Thursday, 29 January, 2004
Writing for publication
I've been giving some thought recently to writing and publishing outside of the computer field. In the 15 years that I've been writing, everything I've published has been related to computer software. The only non-computer writing I've done is posted on this Web site, which hardly qualifies as "publishing" in my mind.
Publishing outside of the computer industry presents some interesting challenges for me. Mind you, I have no dearth of material. I can write about almost anything, and given a bit of time to research I can even write intelligently about most things. Even finding a place to submit my writing doesn't pose much of a problem. A trip to any reasonably well-stocked book store magazine rack proves that it's possible to publish just about anything. The problem is getting the acquisition editor's attention. That's something I've never had to do.
I had several advantages when I started writing about computer programming. First, I was in daily contact with the editors of major programming journals (Dr. Dobb's Journal and Computer Language Magazine) on their CompuServe forums. When I decided on a whim one day in 1988 to put together an article for publication, all I had to do was email a query to Kent Porter, then the technical editor for Dr. Dobb's Journal. Easy as that, my writing career (such as it is) was started. At the time, the supply and demand equation was highly in my favor: there were lots of people looking for programming articles and very few programmers who had the desire or ability to write them. A year or two later I had the good fortune to meet and form a friendship with Jeff Duntemann, who was forming PC Techniques magazine. The computer publishing business at the time was small and everybody knew everybody else, so if I sent a query to anybody in the business chances were that they knew who I was. I still had to write good stuff, but with a few writing credits to my name, it was reasonably easy to get a new article published.
By following the simple rule of "always query before writing," I can honestly say that I've never had an article rejected. I've had a few proposals turned down, but every article that I've submitted has been published. Does that mean I'm some great writer? Not at all. It just means that I was incredibly fortunate. I know that there are plenty of very good articles out there by authors who just can't get an editor's attention.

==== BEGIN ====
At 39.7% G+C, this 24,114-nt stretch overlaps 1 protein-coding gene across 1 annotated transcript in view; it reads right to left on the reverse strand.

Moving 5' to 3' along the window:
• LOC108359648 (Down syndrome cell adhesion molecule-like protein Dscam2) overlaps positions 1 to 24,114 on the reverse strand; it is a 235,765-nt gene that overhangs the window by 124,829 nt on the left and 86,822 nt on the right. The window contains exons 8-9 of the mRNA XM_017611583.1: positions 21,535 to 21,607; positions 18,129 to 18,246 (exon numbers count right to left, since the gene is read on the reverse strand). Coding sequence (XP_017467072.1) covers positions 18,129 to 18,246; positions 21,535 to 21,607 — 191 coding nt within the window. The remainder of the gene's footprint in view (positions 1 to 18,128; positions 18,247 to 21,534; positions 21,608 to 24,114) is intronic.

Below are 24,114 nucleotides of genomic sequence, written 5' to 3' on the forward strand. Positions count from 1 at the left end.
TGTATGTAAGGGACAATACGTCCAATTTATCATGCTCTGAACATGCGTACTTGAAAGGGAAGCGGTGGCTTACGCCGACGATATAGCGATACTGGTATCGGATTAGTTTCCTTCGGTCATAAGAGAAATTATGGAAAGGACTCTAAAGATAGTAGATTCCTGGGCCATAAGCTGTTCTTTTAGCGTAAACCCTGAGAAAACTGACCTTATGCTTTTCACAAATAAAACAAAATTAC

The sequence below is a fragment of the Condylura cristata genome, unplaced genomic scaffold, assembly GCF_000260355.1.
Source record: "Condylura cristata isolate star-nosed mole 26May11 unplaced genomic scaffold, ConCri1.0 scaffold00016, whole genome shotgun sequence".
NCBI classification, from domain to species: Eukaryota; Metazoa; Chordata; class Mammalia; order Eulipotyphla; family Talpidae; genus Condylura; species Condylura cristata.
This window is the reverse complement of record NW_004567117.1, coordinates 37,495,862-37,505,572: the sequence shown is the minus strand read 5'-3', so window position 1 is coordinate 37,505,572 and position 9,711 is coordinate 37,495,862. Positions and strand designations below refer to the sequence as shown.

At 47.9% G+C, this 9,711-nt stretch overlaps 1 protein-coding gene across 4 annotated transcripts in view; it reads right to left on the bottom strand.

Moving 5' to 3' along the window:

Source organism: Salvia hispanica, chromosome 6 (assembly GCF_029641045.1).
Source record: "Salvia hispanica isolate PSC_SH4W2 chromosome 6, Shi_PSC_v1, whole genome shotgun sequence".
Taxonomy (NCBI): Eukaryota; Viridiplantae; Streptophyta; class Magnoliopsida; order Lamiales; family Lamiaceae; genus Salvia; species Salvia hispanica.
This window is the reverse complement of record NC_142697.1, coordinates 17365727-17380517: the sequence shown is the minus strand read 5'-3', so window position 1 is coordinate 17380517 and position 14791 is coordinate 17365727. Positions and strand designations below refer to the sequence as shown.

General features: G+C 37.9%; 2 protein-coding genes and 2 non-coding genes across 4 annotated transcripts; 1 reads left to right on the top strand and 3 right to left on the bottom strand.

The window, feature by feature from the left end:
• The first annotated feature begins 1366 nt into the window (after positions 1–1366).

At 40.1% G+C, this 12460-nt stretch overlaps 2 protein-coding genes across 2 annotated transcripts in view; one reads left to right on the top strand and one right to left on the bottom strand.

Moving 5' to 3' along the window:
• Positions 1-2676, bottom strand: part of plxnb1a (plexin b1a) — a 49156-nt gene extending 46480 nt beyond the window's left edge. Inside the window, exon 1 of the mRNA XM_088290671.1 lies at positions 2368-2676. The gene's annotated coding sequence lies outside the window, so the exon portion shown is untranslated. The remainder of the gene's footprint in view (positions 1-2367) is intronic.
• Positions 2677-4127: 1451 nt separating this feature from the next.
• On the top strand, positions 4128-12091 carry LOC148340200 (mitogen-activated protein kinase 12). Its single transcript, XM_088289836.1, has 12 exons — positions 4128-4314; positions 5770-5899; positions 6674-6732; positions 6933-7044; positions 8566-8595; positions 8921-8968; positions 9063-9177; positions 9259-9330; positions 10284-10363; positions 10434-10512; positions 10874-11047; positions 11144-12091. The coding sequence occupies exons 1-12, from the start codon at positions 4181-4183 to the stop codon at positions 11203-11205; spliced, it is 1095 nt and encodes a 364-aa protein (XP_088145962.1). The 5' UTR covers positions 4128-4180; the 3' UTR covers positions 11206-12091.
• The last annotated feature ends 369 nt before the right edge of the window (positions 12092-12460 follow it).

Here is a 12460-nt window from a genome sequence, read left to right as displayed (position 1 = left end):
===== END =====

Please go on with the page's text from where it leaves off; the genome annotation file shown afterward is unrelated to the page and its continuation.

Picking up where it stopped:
Which brings me, in a roundabout way, back to where I started. How do I get an editor's attention? I figured I'd pick up a copy of Writer's Market (it's a reference book that lists magazines by topic, how much they pay, who to contact and how, etc.) and find just the right outlet for my article. And there's where I got my first rude shock. How long has email been an essential tool of business? I'll be charitable and say five years, although it's probably closer to ten. Did you know that much of the publishing industry is still dependent on paper for day-to-day communications? Many entries in Writer's Market say something like:
Mail queries to (address). Allow four weeks for response to queries. Eight weeks for response to unsolicited manuscripts.
The first time I saw that I just shook my head. After seeing it dozens of times for many major magazines, I hardly could believe it. They want me to print a letter, put it in an envelope along with a few clips from my portfolio, and mail it? Four weeks for them to respond to a query? All they have to do is look at the article proposal, check their editorial calendar and my clips, and decide whether they want me to write the article. Total time: 7.3 minutes if they go get coffee while they're thinking about it. Are they out of their minds? Why don't they let me email a query along with links to my clip portfolio? hat would save them (and me!) an incredible amount of time.
It's a good thing I'm not trying to make a living as a freelance writer of magazine articles. Just the hassle of printing query letters, attaching clips, and tripping down to the post office would dissuade me from the idea. It's bad enough sending an email query and waiting a day or two while the editor digs out from under whatever he's doing and gets to the email. Waiting four weeks or more just to find out if the letter got to the editor would drive me insane. For the time being at least, I'll limit my queries to magazines that understand how to use electronic mail. To the others: hire a business consultant and have him drag you kicking and screaming into the 90's.